Letter from Istanbul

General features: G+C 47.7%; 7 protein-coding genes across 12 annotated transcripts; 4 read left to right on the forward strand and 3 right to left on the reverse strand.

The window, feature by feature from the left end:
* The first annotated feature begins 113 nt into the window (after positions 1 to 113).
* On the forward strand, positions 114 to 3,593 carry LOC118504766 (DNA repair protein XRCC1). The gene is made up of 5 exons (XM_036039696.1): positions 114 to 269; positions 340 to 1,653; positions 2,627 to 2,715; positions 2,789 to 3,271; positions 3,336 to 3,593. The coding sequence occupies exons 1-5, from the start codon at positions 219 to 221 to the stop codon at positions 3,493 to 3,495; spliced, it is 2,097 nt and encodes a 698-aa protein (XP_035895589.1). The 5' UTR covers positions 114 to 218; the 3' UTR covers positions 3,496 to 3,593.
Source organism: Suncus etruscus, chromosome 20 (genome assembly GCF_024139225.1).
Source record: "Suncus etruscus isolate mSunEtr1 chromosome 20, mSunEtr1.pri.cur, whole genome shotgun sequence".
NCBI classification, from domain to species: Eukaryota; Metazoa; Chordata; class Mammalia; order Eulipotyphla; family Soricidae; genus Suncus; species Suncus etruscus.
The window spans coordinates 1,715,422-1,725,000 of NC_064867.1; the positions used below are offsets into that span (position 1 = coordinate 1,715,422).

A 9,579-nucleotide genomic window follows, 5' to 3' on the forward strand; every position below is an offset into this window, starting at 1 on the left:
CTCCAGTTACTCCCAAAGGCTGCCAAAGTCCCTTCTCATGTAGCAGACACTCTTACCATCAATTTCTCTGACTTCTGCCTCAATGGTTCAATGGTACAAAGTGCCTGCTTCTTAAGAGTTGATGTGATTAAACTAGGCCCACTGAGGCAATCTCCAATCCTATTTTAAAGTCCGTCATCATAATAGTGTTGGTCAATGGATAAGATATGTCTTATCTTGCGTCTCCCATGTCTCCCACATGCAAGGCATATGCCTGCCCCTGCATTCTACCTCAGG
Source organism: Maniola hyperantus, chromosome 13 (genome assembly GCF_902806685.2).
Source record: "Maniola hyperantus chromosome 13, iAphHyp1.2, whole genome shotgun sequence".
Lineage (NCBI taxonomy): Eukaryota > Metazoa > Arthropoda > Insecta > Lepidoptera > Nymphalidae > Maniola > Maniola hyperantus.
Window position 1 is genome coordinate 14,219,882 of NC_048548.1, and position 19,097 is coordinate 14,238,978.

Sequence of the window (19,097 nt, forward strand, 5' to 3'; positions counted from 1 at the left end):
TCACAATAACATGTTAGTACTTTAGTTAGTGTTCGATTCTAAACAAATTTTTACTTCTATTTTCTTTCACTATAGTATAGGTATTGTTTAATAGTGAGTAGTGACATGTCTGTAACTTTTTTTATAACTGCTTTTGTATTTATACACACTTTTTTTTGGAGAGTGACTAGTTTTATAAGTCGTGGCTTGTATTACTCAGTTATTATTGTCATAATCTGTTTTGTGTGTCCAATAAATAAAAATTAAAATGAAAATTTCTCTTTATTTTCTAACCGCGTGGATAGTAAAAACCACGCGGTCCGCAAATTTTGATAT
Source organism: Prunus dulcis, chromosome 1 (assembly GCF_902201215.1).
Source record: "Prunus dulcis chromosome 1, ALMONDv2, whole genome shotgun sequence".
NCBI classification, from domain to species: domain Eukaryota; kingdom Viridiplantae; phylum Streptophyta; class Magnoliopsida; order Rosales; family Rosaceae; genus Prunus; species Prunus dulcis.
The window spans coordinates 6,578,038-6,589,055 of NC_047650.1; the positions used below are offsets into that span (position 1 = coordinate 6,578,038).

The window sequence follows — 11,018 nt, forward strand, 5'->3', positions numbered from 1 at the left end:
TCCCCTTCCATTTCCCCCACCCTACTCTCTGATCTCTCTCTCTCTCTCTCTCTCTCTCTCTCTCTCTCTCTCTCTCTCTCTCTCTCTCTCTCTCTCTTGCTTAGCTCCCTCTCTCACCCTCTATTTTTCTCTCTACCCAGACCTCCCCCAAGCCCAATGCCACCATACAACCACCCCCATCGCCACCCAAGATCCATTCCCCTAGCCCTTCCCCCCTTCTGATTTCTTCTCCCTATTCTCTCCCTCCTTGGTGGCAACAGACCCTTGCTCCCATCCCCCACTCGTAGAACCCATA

Germany’s ambassador to Turkey, Franz von Papen (you must remember him from the movies, he was involved in the notorious «Cicero» spy affair during World War II), Greta Garbo and myself have used the same bathtub. This last weekend, coming from the Iraqi-Turkish border to cover a war supposed to bring those poor Iraqi people freedom, democracy and, yes, the pursuit of happiness, I stayed in Room 105 (von Papen’s room) at Istanbul’s historical posh hotel, the Pera Palace. Close to the American Consulate, the hotel’s six suites and some of its 139 rooms have views over the Golden Horn and the minarets beyond. The place is more than a hotel. It is a functioning museum with historical events and legends under one roof. Take the room next to mine, Room 104. The bronze plaque on its door indicates that Mata Hari, the notorious Dutch World War I spy, slept here. The long list of dignitaries that stayed in this hotel includes not only defunct kings and queens – from Albania, Montenegro, Iran and Iraq – but also many common mortals like Jaqueline Kennedy, Julio Iglesias and French actress Sarah Bernhardt. Thessaloniki-born Mustafa Kemal Ataturk, the «father of modern Turks,» stayed in Room 101, which is now a museum. A framed letter by legendary Greek Prime Minister Eleftherios Venizelos is on display just as you enter the room. Other Greek dignitaries include composer Mikis Theodorakis and dictator General Metaxas, the latter of whom headed the largest – 12 members – delegation to Ataturk’s funeral in 1938. This celebrated hotel was opened in October 1893. It was built by the «Compagnie Internationale des Wagons Lits et des Grands Express Europeens» to serve passengers coming by rail from Paris to Istanbul, and later from London to Baghdad. Legend has it that Agatha Christie conceived her «Murder on the Orient Express» in this hotel. The Pera Palace is to this day the center of the real-life mystery of Agatha Christie’s 11-day disappearance in 1926. When in the 1970s Warner Bros decided to make a movie on the incident, starring Vanessa Redgrave and Dustin Hoffman, a famous Hollywood medium and claivoyant by the name of Tamara Rand was solicited by the producers. She supposedly found out that Agatha Christie’s secret was the key to her diary hidden under the floorboards of Room 411. The key was found. The diary was not. Another interesting story is how the hotel (where, by the way, the Greek Consulate in Istanbul gave its Independence Day reception on March 25 this year) passed into Greek hands. During Constantinople’s war – which began on October 1914 and ended on 13 November 1918 with a long line of Allied warships entering the Bosporus (Greek warships among them) – a rich Greek windmill owner from Mersin, Petros Bodosakis, was turned away by the doorman from entering the hotel. He wasn’t properly dressed for such a place. Bodosakis was so angry that he bought the hotel and fired the insolent doorman. Later – in 1923 – the hotel was confiscated for tax debts. Today, it is owned by the Turkish Ministry of Culture. Last Saturday, as I was strolling down the crowded pedestrian Istiklar Caddesi (Independence Street) in the Pera district, some 1,000 anti-war protesters, chanting «No war!» and carrying signs that denounced «Allied aggression» marched against a police formation in riot gear. There were clashes. With a predominantly Muslim population, anti-war sentiment predominates in Turkey. Most polls put it at over 90 percent. In a country that shares a heavily guarded border with Iraq, the current pro-Islamic Justice and Development Party, which forms the government of Recep Tayyip Erdogan, is held in deep suspicion by friend and foe alike. The powerful generals favor the secular system established by Mustafa Kemal Ataturk in 1924. The USA has repeatedly accused its formerly staunch ally of foot-dragging and being «Hussein’s best friend.» As if the Turks don’t want to see the Iraqis free! Well, fairly free. The recent extraordinary gyrations in the international stock market bear witness to the new surge of fright and confusion and to mounting concern, in Turkey as well, that the turmoil arising from the Iraq war will end in a worldwide depression. Columnist Ismet Berkan laments in the daily Radikal: «Just when Turkey was about to leave behind the severest economic crisis in its history, just when Turkey had a long-sought single-party government which boosted everybody’s hopes, Turkey finds itself plunged in a crisis atmosphere again – so soon. «In any event, the task now is to ensure that things do not in fact get much worse for Turkey…» The Englishman from Kent has lived for some years in Istanbul. We started a conversation over vodka, in the ornate Orient Express Bar. «I love this city,» he sighed. «In a world that is changing rapidly, Istanbul retains a flavor of the exotic that seems increasingly rare.» «How come there are no Americans in a bar like this one, which must be at least as legendary as Harry’s Bar in Venice?» I asked. «After all, the Pera Palace is mentioned in Hemingway’s ‘Snows of Kilimanjaro,’ isn’t it?» «Unsurprisingly, they must assume that it is not the proper time to mimic the manners of their social superiors – the Europeans. Anyway, just to be on the safe side, nowadays some American tourists are passing themselves off as Canadian.» «And what about yourself?» «I never felt unsafe in this country,» he replied. Not everybody shares this view. Come to think of it, two days ago on flight TK 0641, there was a lot of jumpiness among the passengers. There were some US Army dependants flying from Diyarbakir to Istanbul to catch a plane for New York. They hardly talked, obviously trying to avoid becoming the target of anti-American rhetoric. So, they whispered and glanced fearfully in all directions. One of them confessed to me, «I believe I’m better off in the United States than in a nation bordering Iraq.»